With winter projected to bring unseasonably cold temperatures across much of the United States, homeowners should prepare now for possible power outages by inspecting and tuning up portable generators.
"Don't wait until it is zero degrees and the power goes out," says Dan Roche, director of marketing for Briggs & Stratton's Portable Power and Cleaning Systems division. "Because portable generators are not typically used unless the electricity goes off, it is important that users inspect, tune up and are prepared to safely use their generator before a power outage occurs."
To ensure your portable generator is operating efficiently, Briggs & Stratton recommends:
1. Thinking about fuel.
If you have your generator in storage and do not plan to use it within 30 days, stabilize the gas with fuel stabilizer. Add the stabilizer according to package directions and run your generator for a few minutes to circulate the solution through the carburetor. This is also a good time to rotate your fuel supply. Pour the gas from your stored fuel into the car and fill up the gas cans with fresh fuel, again adding fuel stabilizer for storage.
2. Changing generator oil.
Make sure your portable generator has enough oil to keep it running smoothly. Many generators shut down automatically to protect the engine if the level gets too low. To keep yours protected and ready for a winter storm or home emergency, check the oil level whenever you add fuel by referencing the dipstick and filling to the full marker. Keep a few quarts of oil on hand in case of emergencies. Refer to your engine manual for exact specifications.
3. Inspecting replaceable parts regularly.
In addition to the engine oil, check out the carburetor, air filter, fuel filter and spark plug regularly according to the portable generator owner manual. Maintain your generator according to the maintenance schedule for peak performance and safety.
4. Getting a transfer switch.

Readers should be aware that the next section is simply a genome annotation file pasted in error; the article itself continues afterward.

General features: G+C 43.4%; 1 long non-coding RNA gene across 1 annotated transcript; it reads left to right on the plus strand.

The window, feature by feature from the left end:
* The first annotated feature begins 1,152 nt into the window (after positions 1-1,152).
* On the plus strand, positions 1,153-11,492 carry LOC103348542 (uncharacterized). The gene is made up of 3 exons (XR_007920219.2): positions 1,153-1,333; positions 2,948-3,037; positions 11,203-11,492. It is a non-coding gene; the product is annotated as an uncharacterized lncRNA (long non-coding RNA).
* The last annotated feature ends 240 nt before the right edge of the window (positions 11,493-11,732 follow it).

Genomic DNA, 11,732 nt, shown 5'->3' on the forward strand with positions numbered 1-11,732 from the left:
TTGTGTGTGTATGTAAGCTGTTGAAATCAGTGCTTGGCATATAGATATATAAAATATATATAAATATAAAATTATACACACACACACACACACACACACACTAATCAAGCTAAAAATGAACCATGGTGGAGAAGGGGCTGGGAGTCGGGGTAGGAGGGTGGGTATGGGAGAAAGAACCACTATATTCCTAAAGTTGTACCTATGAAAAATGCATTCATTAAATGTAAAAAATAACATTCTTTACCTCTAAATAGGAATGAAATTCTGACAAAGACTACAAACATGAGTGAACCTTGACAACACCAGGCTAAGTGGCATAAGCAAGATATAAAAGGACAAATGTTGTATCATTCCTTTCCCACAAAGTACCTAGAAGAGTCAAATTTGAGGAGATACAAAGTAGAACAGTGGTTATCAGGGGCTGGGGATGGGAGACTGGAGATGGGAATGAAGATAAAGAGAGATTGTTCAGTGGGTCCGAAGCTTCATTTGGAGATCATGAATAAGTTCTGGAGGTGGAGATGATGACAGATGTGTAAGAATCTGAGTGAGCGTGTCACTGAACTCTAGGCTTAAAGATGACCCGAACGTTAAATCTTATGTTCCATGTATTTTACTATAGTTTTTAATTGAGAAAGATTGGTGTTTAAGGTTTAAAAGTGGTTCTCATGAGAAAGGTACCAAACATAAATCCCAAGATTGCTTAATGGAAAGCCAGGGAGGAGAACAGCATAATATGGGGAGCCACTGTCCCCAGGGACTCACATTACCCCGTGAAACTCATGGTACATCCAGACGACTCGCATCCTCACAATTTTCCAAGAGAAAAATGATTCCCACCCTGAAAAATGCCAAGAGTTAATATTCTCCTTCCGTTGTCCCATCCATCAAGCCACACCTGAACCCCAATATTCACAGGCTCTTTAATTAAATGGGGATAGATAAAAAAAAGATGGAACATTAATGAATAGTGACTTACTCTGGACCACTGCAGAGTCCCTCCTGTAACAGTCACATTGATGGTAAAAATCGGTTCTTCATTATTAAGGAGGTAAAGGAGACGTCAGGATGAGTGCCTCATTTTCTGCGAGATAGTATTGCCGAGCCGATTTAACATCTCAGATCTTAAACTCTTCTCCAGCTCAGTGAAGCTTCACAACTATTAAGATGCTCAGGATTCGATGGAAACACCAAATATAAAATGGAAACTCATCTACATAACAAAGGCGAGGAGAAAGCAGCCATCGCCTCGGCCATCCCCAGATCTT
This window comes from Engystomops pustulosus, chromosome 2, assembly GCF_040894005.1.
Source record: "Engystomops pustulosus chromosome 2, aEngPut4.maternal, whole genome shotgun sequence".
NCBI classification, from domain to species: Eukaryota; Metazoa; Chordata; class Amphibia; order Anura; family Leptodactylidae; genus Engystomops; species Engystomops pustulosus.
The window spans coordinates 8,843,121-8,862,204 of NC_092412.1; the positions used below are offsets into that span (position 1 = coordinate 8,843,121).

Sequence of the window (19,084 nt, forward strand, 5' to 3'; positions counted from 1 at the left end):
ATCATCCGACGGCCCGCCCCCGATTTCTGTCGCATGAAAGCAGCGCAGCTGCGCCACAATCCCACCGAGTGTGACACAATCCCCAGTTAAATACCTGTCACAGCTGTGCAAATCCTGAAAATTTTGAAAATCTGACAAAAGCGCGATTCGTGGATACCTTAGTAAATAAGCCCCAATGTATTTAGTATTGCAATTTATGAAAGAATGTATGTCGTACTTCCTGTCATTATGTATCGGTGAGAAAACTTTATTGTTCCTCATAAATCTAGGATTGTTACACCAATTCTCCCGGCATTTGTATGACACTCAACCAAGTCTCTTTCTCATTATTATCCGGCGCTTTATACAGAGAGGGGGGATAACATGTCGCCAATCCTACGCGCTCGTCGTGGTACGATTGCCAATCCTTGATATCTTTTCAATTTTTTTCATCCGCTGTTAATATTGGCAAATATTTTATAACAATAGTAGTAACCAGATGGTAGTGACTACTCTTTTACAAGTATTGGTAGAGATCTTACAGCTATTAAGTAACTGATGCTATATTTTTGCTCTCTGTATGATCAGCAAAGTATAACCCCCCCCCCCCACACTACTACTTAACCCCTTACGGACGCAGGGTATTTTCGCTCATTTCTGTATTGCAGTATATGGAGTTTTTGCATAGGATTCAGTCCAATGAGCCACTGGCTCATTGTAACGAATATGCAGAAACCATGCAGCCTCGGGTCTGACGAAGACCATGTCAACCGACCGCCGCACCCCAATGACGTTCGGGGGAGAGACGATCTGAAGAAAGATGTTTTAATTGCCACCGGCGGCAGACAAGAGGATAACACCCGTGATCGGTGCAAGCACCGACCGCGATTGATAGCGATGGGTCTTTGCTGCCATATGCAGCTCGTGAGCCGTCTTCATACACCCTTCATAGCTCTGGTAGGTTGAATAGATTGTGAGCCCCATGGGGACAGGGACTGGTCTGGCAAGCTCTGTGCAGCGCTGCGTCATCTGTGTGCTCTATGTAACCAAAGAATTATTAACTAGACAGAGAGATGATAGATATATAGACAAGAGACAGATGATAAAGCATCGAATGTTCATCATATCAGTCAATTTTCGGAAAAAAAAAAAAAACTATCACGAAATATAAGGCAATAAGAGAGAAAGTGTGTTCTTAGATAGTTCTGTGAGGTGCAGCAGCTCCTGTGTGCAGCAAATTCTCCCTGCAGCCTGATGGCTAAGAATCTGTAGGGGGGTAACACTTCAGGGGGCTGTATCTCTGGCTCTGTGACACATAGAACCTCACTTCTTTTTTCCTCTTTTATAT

A manual transfer switch is the best way to use a portable generator for emergency use, as it connects directly to a home's electrical system to power furnaces, refrigerators, pumps and more. When engaged, a manual transfer switch isolates the generator power from the incoming utility lines, which is important to not endanger utility line workers and ensure the generator is not overloaded. A dedicated cable connects the generator to the transfer switch through an inlet box. This method protects the integrity of a home's electrical wiring, safeguards the generator and eliminates running multiple extension cords from the generator into the house.
5. Knowing how, where and with what.
Keep a flashlight handy so you will be able to find your way to your generator and learn to start, adjust and shut off your generator to make sure you are familiar with how you will operate it when there is a power outage. Running your generator occasionally will not only help you learn to use it, but will also keep the engine well-lubricated.
Briggs & Stratton also encourages homeowners to think about where you will place the generator when you do need to use it. Do not run a generator inside homes, garages, crawlspaces, basements, sheds or similar areas, even when using fans or opening doors and windows for ventilation. Deadly levels of carbon monoxide (CO) can quickly build up in these spaces and can linger for hours, even after the generator has shut off. Place the unit outside and far from doors, windows, vents and other openings that could allow CO to come indoors or be drawn into potentially occupied spaces. Direct the engine exhaust away from potentially occupied spaces.
Source: Briggs & Stratton Corporation
Published with permission from RISMedia.